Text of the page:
Top infosec trends in the social media spotlight this week.

This week, the security community descended on Las Vegas to celebrate the biggest event(s) in the infosec calendar.

Dubbed ‘Summer Camp’, security bods flocked to the city for Def Con, Black Hat, and BSides LV to listen to inspiring talks, learn new skills, and meet up with friends from across the globe.

And Wednesday also saw the return of the Pwnie awards, held to commend the best – and worst – exploits disclosed in 2018 so far.

This year’s awards, part of the Black Hat conference, saw some big-name vulnerabilities scoop prizes, such as Meltdown/Spectre, which was named best privilege escalation bug.

Organizers also rewarded the worst of 2018, with prizes for most over-hyped bug (’Holey Beep’) and lamest vendor response, which went to last-minute entry, BitFi.

The John McAfee-backed cryptocurrency wallet vendor was slammed last week after claiming that BitFi is “unhackable”, just days before they were proved wrong when a security researched allegedly cracked one of their wallets.

Their response? Well, McAfee is still running with the ’unhackable’ line, and the BitFi creators are claiming that an “army of trolls” hired by rival companies is behind the criticism on Twitter.

As you can probably guess, no one from BitFi was present to accept their award…



At Def Con, one Google security worker saw himself thrown out after a fallout with hotel staff.

Matt Linton, ‘chaos specialist’ at Google, was booted out of his hotel room at Caesars Palace in the early hours of Friday morning after a mis-judged tweet backfired.

Linton was in Vegas for both BH and Def Con to discuss the Meltdown/Spectre vulnerability.

But after joking online about “attacking” Black Hat attendees, he found himself thrown out of Caesars and facing the Las Vegas Police Department.

The offending tweet read:

Which led to this:



Linton managed to smooth things over with the LVPD, who he said understood the word “attack” was taken out of context after a chat.

He explained:

Linton wrote on Twitter: “I’m not at all upset that someone misunderstood my tweet - looking at it out of context it IS worrisome to a layperson. What’s really disappointing is that my clarification is rejected out of hand.”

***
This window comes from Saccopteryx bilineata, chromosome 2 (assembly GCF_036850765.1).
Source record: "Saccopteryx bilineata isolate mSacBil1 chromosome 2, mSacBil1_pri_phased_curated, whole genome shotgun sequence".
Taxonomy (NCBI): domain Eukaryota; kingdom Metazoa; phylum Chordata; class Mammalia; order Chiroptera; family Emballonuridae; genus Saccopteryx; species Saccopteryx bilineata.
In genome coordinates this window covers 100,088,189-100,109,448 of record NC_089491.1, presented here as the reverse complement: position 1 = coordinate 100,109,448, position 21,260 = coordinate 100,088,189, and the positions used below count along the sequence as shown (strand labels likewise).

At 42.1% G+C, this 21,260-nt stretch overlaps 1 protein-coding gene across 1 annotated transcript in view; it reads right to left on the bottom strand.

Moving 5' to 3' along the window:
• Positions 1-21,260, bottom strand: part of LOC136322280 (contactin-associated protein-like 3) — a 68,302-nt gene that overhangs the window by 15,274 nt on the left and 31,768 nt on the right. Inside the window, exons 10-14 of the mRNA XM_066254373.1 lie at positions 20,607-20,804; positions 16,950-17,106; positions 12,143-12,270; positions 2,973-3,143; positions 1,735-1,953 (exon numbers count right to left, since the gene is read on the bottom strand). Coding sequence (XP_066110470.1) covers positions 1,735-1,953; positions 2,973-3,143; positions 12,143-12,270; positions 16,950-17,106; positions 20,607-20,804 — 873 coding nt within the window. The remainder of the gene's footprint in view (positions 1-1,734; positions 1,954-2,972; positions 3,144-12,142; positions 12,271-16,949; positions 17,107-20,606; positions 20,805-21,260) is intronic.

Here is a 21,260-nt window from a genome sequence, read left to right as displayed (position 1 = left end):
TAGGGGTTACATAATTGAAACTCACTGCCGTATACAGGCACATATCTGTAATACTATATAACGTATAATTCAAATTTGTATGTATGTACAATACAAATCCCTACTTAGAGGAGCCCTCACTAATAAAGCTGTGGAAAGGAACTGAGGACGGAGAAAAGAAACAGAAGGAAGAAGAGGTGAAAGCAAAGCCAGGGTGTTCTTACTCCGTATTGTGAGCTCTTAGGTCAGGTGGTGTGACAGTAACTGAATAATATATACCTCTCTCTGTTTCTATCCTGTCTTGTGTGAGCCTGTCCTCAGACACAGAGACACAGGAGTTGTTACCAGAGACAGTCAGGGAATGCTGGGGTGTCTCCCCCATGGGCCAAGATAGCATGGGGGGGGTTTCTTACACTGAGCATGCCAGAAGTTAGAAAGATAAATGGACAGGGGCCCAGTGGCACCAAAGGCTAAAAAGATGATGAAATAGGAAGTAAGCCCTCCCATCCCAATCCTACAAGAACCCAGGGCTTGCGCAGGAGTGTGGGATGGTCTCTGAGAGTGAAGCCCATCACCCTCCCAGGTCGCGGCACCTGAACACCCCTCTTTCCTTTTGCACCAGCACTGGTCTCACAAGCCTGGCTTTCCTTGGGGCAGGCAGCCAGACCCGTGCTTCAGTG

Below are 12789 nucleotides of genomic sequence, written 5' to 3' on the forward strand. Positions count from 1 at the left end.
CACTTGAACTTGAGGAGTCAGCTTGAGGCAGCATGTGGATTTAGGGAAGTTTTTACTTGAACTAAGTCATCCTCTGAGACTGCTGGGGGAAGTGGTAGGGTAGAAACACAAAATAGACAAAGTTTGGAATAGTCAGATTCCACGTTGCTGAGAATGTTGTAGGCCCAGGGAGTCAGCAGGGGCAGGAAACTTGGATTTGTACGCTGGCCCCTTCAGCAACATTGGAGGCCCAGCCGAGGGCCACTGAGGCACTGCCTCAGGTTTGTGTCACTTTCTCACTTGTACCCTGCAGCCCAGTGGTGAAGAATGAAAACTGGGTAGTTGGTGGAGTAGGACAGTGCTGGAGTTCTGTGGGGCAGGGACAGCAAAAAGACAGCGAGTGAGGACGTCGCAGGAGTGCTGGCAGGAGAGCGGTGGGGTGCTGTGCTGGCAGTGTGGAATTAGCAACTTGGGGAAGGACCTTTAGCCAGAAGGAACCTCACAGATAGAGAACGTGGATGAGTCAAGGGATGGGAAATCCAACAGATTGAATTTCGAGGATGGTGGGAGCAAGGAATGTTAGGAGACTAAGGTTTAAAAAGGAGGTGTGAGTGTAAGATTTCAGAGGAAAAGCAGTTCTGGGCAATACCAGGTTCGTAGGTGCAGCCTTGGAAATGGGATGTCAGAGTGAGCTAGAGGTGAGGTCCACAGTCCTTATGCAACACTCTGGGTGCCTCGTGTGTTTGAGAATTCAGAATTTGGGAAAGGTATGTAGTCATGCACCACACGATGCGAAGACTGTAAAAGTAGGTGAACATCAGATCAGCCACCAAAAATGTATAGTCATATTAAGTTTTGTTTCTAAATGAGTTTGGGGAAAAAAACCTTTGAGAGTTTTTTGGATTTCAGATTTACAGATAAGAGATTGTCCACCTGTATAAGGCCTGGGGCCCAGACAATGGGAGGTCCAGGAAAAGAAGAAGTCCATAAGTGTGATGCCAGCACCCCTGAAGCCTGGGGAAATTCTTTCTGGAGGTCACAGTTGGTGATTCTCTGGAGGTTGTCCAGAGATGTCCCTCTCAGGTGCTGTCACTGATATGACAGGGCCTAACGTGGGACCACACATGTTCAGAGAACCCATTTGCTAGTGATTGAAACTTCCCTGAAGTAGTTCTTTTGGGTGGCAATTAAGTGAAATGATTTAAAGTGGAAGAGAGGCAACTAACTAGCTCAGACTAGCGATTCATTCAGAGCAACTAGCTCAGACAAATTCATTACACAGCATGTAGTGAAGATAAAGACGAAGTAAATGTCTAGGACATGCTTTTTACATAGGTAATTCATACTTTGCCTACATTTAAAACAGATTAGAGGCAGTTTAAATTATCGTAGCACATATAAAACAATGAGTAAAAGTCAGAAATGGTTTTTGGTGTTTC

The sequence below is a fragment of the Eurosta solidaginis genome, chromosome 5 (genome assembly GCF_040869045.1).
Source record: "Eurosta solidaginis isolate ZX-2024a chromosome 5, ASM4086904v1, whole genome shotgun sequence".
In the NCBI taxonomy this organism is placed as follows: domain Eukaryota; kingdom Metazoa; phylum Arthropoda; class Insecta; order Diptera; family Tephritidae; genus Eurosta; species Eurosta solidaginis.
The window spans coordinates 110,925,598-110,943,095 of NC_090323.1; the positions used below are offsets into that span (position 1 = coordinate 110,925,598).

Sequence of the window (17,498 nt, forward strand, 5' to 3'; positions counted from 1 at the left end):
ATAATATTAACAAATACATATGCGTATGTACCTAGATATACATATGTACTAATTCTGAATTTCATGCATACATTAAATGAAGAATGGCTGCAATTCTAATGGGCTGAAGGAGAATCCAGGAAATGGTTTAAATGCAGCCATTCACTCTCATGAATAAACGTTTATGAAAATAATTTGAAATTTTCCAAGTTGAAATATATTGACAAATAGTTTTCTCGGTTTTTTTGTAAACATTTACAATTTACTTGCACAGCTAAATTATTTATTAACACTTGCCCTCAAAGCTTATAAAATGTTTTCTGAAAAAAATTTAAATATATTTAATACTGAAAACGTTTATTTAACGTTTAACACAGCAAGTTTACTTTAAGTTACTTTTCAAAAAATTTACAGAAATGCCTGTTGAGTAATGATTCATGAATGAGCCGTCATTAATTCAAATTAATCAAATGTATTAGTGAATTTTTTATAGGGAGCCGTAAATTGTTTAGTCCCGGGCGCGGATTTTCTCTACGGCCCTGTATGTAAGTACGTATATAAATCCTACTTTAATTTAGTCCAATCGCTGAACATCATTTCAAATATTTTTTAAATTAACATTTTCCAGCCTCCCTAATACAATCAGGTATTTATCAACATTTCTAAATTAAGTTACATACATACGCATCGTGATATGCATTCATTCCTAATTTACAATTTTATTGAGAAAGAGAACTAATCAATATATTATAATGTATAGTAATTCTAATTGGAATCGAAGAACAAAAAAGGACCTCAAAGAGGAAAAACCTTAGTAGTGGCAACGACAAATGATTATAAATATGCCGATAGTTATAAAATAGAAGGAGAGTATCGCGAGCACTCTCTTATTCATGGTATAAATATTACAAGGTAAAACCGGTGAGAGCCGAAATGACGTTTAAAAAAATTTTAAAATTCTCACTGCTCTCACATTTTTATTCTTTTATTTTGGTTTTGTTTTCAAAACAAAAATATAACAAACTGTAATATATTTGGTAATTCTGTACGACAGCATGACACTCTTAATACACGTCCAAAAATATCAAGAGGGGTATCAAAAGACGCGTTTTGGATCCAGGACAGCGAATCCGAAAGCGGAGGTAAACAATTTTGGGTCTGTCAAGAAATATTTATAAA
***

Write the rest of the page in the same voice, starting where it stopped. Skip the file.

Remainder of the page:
When attending any one of the events in Las Vegas, there’s a certain level of assumption that you’re going to be targeted by either a malicious or mischievous hacker.

Or you might be the subject of researchers such as coder Robert Graham, who took an in-depth look at Caesars Palace WiFi network this week.

Graham took a deep-dive into the hotel WiFi to see what he could find – and found a list of every single connected device.

In a write-up, Graham noted: “This post doesn't contain any big hack. It’s fascinating how big WiFi has become, as everyone seems to be walking around with a WiFi device, and most are connecting to the hotel WiFi.

“The biggest takeaway is that even from a single point on the big network on the Caesars compound, I can get a record of some identifier that can in ideal circumstances be traced back to you.

“In theory, I could sit an airport, or drive around your neighborhood, and match up those records with these records. However, because of address randomization in probes, I can only do this is you’ve actually connected to the networks.”


Finally, would you be able to tell if one of your colleagues was a secret black hat?

According to new stats from Osterman Research, one in 13 cybersecurity professionals in the UK have admitted to being a ‘grey hat’ – working as both a cybercriminal and a security professional.

The study, which was commissioned by Malwarebytes, found that almost half of security workers in the UK (46.3%) said it was easy to dip into black hat activities without getting caught.

Motivations included earning more money, overcoming new challenges, seeking revenge on an employer, and moral causes.

The study also polled workers from the US, Germany, Singapore, and Australia.